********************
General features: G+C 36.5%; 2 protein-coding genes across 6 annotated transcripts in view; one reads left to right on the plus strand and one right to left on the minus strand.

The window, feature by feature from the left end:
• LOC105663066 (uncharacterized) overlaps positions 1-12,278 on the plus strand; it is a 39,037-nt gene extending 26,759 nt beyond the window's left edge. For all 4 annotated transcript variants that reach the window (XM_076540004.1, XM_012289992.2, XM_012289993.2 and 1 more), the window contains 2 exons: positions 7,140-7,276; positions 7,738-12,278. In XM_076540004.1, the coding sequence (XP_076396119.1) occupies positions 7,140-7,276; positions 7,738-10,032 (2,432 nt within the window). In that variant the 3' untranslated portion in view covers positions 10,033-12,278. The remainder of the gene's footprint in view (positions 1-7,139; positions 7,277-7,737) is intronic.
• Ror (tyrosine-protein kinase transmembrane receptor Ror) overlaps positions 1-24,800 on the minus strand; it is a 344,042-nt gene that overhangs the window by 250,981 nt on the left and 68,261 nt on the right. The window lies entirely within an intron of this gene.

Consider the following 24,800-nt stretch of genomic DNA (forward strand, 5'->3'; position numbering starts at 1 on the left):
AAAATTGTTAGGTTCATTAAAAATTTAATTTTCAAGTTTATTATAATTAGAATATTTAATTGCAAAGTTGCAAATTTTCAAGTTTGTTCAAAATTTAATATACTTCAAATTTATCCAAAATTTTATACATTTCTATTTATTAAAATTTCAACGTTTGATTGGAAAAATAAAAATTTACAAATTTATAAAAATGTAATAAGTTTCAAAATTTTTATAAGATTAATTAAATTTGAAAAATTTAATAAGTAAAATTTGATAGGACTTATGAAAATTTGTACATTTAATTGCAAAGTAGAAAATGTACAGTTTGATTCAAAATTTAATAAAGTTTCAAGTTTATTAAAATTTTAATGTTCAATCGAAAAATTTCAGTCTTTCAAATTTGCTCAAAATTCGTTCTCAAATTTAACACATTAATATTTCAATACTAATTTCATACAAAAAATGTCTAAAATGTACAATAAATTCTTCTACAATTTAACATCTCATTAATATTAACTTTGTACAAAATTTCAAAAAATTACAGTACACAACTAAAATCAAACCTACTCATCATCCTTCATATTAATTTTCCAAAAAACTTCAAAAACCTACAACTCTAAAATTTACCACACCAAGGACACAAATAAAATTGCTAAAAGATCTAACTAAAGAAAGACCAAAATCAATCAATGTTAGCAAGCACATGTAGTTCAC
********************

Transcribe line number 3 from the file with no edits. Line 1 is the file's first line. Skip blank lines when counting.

• LOC105663066 (uncharacterized) overlaps positions 1-12,278 on the plus strand; it is a 39,037-nt gene extending 26,759 nt beyond the window's left edge. For all 4 annotated transcript variants that reach the window (XM_076540004.1, XM_012289992.2, XM_012289993.2 and 1 more), the window contains 2 exons: positions 7,140-7,276; positions 7,738-12,278. In XM_076540004.1, the coding sequence (XP_076396119.1) occupies positions 7,140-7,276; positions 7,738-10,032 (2,432 nt within the window). In that variant the 3' untranslated portion in view covers positions 10,033-12,278. The remainder of the gene's footprint in view (positions 1-7,139; positions 7,277-7,737) is intronic.